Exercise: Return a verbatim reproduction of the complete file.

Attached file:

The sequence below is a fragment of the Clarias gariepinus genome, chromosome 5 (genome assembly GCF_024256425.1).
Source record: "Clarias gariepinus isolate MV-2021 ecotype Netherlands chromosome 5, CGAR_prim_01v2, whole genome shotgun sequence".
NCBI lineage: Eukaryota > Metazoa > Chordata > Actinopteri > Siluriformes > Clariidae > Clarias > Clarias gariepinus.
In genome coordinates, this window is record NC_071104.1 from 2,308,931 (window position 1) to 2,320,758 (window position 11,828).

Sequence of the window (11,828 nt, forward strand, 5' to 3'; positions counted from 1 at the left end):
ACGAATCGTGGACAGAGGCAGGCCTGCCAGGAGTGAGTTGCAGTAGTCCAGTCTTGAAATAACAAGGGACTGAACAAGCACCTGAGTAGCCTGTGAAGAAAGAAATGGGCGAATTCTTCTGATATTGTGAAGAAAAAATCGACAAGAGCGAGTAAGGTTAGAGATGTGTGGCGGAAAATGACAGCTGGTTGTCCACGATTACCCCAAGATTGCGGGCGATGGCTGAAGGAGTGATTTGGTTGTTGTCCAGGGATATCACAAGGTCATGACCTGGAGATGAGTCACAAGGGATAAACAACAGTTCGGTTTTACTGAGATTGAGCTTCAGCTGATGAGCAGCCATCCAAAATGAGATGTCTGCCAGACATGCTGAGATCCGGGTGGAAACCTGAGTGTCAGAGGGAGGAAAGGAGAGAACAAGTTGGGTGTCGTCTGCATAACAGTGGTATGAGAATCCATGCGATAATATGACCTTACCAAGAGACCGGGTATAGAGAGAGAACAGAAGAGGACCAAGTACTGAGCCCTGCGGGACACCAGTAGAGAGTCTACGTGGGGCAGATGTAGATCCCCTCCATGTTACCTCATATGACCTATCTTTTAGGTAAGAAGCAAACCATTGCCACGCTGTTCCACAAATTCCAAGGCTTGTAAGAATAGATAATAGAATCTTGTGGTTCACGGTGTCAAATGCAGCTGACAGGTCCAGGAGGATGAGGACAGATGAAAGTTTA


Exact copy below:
The sequence below is a fragment of the Clarias gariepinus genome, chromosome 5 (genome assembly GCF_024256425.1).
Source record: "Clarias gariepinus isolate MV-2021 ecotype Netherlands chromosome 5, CGAR_prim_01v2, whole genome shotgun sequence".
NCBI lineage: Eukaryota > Metazoa > Chordata > Actinopteri > Siluriformes > Clariidae > Clarias > Clarias gariepinus.
In genome coordinates, this window is record NC_071104.1 from 2,308,931 (window position 1) to 2,320,758 (window position 11,828).

Sequence of the window (11,828 nt, forward strand, 5' to 3'; positions counted from 1 at the left end):
ACGAATCGTGGACAGAGGCAGGCCTGCCAGGAGTGAGTTGCAGTAGTCCAGTCTTGAAATAACAAGGGACTGAACAAGCACCTGAGTAGCCTGTGAAGAAAGAAATGGGCGAATTCTTCTGATATTGTGAAGAAAAAATCGACAAGAGCGAGTAAGGTTAGAGATGTGTGGCGGAAAATGACAGCTGGTTGTCCACGATTACCCCAAGATTGCGGGCGATGGCTGAAGGAGTGATTTGGTTGTTGTCCAGGGATATCACAAGGTCATGACCTGGAGATGAGTCACAAGGGATAAACAACAGTTCGGTTTTACTGAGATTGAGCTTCAGCTGATGAGCAGCCATCCAAAATGAGATGTCTGCCAGACATGCTGAGATCCGGGTGGAAACCTGAGTGTCAGAGGGAGGAAAGGAGAGAACAAGTTGGGTGTCGTCTGCATAACAGTGGTATGAGAATCCATGCGATAATATGACCTTACCAAGAGACCGGGTATAGAGAGAGAACAGAAGAGGACCAAGTACTGAGCCCTGCGGGACACCAGTAGAGAGTCTACGTGGGGCAGATGTAGATCCCCTCCATGTTACCTCATATGACCTATCTTTTAGGTAAGAAGCAAACCATTGCCACGCTGTTCCACAAATTCCAAGGCTTGTAAGAATAGATAATAGAATCTTGTGGTTCACGGTGTCAAATGCAGCTGACAGGTCCAGGAGGATGAGGACAGATGAAAGTTTA